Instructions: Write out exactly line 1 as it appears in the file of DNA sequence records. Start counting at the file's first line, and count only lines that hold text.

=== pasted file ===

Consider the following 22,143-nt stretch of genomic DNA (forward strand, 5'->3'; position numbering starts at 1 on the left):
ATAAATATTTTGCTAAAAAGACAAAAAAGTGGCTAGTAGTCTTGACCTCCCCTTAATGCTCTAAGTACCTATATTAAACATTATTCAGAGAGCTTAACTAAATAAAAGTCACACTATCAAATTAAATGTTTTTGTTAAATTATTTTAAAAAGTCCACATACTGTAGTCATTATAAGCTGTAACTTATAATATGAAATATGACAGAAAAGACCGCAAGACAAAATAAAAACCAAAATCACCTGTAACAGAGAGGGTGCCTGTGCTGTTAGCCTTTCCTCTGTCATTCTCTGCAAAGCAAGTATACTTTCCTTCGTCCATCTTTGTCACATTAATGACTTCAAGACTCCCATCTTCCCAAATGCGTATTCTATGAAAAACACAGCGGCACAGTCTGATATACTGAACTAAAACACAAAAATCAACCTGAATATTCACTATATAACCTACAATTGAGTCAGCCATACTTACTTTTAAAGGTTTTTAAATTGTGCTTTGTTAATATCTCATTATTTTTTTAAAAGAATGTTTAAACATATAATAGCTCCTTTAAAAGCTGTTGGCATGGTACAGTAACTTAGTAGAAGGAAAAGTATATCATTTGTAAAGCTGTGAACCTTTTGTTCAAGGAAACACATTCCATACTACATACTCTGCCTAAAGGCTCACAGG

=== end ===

Consider the following 22,143-nt stretch of genomic DNA (forward strand, 5'->3'; position numbering starts at 1 on the left):